Faculty in 2017

Chaim Goodman-Strauss

Chaim has never lost his childhood sense of mathematical wonder and playfulness, as you will see from the shelves in his office! He first learned of his future research speciality, aperiodic tiling, through the amazing and influential writings of Martin Gardner.

chaim.jpgBorn and raised in Austin, earning a Ph.D. from the University of Texas in knot theory, Chaim has been at the University of Arkansas since 1994.  With John H. Conway and Heidi Burgiel, he co-authored The Symmetries of Things. He produces large-scale sculptures  based on his mathematical interest in form. Since his student days, Goodman-Strauss has been intensively engaged in mathematical outreach to the broader community, starting the Saturday Morning Math Group for high school students (still continuing, at UT) and producing the Math Factor podcast and radio segment (2004-2012). He has several years experience working with highly accelerated children at summer math programs. His graphic work can be seen at mathbun.com.

Edmund Harriss

Since catching the bug for the power and beauty of mathematics Edmund has been as determined to communicate it to others asEOH.jpg to explore it. Most recently he has created two
colouring books that as well
as being fun to color in provide a solid overview of many aspects of modern research mathematics. He has also created mathematical toys such as Curvahedra (see image), to help people explore mathematical ideas through their hands and eyes as well as algebraic symbols. His research began at Imperial College in London playing with mathematics from a visual standpoint looking at the Penrose tiling and similar objects. Today this too has focused on communication, working on applications from the structure of 2d crystals (such as graphene) to robot control with architects and engineers.

Sofya Raskhodnikova

Sofya Raskhodnikova is an associate professor of Computer Science and Engineering at Penn State University. She received her undergraduate degree in mathematics with computer science and her graduate degree in computer science from MIT. As a kid, she was fortunate to have amazing math teachers, to participate in math olympiads, and to attend a wonderful math camp. Her research area is design and analysis of algorithms, with focus on algorithms for big data and privacy-preserving algorithms. Sofya has taught math and algorithms to gifted kids of different ages: at Epsilon camp, at GEM seminars for middle schoolers, and at math circle. She has 3 kids of her own, ranging in age from 6 to 11, who love math and mathematical play.

Rolfe Schmidt

Rolfe’s favorite moments as a child include feeling the rush of power at his disposal when his dad taught him to solve systems of linear equations, furtively solving calculus problems in the back of his algebra class, and spending an entire winter vacation devouring Hirsch and Smale.   Now he is a homeschooling father of three so he gets to  play math, build computers, reconstruct PIE, annotate metric poetry, and more. He taught at Epsilon Camp for three years, and also founded and taught a Seattle Math Circle. Rolfe’s current research interests lie in distributed databases and security. When not playing math or writing code, he is probably out running, hiking, or skiing with his family.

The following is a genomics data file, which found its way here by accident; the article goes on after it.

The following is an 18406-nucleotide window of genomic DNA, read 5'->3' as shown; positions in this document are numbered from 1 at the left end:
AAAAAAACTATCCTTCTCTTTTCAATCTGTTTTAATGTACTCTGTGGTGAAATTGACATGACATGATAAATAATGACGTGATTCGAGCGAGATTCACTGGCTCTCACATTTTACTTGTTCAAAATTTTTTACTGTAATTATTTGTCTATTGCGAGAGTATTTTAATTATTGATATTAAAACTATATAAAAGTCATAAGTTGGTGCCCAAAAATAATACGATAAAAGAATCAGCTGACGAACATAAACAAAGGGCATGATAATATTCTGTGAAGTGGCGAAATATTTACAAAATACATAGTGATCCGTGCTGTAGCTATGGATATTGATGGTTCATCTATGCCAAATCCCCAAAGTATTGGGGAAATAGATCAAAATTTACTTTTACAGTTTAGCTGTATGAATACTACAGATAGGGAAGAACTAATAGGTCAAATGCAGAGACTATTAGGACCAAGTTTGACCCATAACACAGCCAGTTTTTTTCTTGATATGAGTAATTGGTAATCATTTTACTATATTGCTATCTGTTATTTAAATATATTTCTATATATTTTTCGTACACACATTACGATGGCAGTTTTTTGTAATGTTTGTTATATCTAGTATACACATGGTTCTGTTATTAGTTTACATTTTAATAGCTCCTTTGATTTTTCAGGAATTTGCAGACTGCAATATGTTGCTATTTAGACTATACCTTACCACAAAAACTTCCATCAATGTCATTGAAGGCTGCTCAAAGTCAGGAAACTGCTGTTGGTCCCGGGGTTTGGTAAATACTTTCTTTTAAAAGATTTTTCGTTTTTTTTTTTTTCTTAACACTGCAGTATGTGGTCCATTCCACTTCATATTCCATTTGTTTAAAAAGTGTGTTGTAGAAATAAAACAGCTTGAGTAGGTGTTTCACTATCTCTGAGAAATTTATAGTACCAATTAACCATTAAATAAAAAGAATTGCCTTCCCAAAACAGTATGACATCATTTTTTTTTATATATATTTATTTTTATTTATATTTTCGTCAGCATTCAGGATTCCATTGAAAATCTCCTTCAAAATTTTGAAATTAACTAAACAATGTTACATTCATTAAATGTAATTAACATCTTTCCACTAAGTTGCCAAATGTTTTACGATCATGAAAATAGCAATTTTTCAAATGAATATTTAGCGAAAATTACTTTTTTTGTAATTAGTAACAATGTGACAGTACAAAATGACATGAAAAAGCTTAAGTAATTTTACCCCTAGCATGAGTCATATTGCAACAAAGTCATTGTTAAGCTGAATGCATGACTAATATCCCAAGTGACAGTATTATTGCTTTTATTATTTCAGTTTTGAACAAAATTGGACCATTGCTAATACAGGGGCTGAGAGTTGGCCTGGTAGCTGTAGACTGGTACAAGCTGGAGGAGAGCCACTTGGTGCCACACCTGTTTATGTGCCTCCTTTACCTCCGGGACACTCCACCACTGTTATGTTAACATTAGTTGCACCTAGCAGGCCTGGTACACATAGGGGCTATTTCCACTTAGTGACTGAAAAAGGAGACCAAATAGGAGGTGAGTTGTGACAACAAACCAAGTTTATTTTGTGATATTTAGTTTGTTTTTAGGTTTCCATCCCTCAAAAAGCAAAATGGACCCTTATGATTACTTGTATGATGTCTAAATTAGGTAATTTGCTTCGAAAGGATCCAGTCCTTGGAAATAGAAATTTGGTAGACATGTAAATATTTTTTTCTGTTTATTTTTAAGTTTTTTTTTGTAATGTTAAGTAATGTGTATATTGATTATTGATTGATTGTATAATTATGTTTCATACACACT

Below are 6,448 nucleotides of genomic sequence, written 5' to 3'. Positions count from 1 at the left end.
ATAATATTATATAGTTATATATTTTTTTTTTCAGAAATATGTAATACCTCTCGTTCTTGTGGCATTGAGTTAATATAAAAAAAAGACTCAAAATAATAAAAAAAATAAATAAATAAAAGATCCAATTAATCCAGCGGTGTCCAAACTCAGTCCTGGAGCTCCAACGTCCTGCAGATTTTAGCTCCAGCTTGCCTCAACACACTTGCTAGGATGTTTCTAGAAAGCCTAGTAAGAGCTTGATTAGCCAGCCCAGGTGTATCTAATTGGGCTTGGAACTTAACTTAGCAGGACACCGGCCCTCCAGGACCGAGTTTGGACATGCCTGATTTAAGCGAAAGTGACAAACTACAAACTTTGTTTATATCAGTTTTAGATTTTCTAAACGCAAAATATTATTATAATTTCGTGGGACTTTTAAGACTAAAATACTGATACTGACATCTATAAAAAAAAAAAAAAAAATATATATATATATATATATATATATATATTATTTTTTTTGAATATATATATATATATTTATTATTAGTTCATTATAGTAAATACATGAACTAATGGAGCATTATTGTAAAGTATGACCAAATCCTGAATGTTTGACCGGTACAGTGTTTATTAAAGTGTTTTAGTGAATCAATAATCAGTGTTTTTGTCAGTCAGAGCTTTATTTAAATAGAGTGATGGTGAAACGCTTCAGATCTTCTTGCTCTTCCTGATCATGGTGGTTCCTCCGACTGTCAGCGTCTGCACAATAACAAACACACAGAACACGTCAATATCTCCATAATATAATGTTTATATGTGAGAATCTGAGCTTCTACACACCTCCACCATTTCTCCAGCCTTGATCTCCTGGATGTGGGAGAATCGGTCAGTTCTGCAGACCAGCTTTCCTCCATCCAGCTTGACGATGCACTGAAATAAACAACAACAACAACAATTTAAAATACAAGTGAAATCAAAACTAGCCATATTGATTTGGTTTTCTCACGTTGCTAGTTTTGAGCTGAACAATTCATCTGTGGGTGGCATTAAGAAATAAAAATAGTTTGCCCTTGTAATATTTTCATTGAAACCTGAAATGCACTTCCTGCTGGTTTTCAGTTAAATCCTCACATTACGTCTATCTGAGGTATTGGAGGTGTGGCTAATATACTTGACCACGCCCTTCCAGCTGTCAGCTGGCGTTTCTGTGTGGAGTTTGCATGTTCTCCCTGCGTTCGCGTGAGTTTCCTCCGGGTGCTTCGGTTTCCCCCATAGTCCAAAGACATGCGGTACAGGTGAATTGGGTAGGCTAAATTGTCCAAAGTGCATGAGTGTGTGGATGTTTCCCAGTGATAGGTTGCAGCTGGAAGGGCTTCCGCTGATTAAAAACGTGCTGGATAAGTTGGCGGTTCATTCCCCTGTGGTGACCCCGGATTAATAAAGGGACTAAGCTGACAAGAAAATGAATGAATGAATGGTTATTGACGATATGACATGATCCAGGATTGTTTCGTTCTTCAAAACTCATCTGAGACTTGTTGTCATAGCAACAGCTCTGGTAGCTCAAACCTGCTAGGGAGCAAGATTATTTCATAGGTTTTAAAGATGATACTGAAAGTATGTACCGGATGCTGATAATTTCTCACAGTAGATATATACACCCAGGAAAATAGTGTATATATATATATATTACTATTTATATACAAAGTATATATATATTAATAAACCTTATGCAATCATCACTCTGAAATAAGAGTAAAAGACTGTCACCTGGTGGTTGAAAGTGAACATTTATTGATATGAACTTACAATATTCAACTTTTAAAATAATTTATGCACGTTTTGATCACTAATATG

Wendy K. Tam Cho

mayalizawendyWendy is a Professor at the University of Illinois where she has appointments in Political Science, Statistics, and at the National Center for Supercomputing Applications.  She has found a wide range of areas where her mathematics training is foundational.  She has loved math all her life, but really discovered its beauty when she started teaching math to her boys, who love math even more than she does!  Her boys wanted to do math with other kids, so she began her own math circle and started teaching in math summer camps.  The journey has been immensely fulfilling and has taught her that sharing mathematical beauty (especially with children) is the surest and quickest way to multiply its appreciation and joy.

Martin J. Strauss

Martin J. Strauss is a Professor of Mathematics at The University of Michigan. His research interests are in the areas of randomized algorithms, data privacy, and sustainable energy.

MartinIn recent years, he has focused on mathematics outreach and enrichment, specializing in kinesthetic and manipulative activities. He has been a speaker and organizer at numerous Math Circle type events, for students ranging from age 6 and up as well as their teachers. He has completed a the Portal to the Public fellowship at the Detroit Zoo where he was the token mathematician among biologists learning to present science to the public, and he is currently a Mellon Fellow learning to integrate the Arts into his University teaching. He has taught at epsilon camp 2014–2016, serving as kinesthetic mathematics specialist in ’15 and ’16.